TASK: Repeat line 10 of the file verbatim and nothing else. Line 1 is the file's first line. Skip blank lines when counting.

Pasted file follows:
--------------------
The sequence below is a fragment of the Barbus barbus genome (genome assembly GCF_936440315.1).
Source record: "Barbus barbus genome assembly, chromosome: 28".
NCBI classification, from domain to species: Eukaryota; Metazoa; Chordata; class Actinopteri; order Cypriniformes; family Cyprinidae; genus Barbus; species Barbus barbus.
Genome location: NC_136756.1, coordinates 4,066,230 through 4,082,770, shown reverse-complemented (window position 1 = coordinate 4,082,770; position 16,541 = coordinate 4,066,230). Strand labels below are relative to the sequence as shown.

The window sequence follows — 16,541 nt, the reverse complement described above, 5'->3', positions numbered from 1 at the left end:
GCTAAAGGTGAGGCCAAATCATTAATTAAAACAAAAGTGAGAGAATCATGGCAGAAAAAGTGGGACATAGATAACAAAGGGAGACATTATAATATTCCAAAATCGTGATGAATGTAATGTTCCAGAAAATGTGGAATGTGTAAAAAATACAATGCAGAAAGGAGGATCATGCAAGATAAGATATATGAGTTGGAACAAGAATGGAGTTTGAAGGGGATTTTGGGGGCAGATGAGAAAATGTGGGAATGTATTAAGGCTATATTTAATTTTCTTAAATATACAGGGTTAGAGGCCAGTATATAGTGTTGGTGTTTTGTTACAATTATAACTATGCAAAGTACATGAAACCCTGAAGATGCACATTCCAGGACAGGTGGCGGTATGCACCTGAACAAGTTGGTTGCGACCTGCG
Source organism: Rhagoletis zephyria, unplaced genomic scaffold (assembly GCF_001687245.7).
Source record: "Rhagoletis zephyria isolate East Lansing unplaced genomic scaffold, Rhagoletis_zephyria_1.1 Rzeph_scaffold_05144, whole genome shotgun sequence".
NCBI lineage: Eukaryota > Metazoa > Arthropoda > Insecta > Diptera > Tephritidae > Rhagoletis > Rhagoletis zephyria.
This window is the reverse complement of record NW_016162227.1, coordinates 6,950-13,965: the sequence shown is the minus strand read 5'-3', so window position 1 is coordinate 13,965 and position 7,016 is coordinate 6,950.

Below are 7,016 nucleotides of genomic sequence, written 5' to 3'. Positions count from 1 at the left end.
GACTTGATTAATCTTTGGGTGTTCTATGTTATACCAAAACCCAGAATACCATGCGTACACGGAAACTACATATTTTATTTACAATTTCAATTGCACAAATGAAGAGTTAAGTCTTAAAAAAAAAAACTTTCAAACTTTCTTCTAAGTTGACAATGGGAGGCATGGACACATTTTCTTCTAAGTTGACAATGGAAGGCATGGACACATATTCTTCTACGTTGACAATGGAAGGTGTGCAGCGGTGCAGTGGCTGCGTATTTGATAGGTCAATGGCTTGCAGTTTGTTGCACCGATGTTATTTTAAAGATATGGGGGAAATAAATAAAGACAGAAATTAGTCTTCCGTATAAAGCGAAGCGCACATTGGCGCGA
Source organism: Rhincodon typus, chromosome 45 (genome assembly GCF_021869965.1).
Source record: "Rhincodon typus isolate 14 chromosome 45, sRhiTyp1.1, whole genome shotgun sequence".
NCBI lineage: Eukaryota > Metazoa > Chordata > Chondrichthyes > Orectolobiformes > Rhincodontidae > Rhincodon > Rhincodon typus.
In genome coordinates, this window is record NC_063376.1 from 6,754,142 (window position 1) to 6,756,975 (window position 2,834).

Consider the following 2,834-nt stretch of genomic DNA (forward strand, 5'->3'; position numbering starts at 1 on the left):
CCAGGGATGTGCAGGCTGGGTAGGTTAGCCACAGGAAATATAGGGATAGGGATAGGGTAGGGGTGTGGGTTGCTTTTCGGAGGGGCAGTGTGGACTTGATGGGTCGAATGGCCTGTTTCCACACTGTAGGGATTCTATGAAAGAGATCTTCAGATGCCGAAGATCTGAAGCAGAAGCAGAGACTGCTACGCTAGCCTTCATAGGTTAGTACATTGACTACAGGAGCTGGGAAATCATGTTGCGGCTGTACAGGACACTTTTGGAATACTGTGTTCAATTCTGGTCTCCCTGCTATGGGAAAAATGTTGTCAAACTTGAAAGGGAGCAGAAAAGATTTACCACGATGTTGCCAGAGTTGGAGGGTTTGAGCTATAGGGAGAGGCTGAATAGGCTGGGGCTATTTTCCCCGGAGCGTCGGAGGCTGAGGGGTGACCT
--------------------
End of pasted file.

This window is the reverse complement of record NW_016162227.1, coordinates 6,950-13,965: the sequence shown is the minus strand read 5'-3', so window position 1 is coordinate 13,965 and position 7,016 is coordinate 6,950.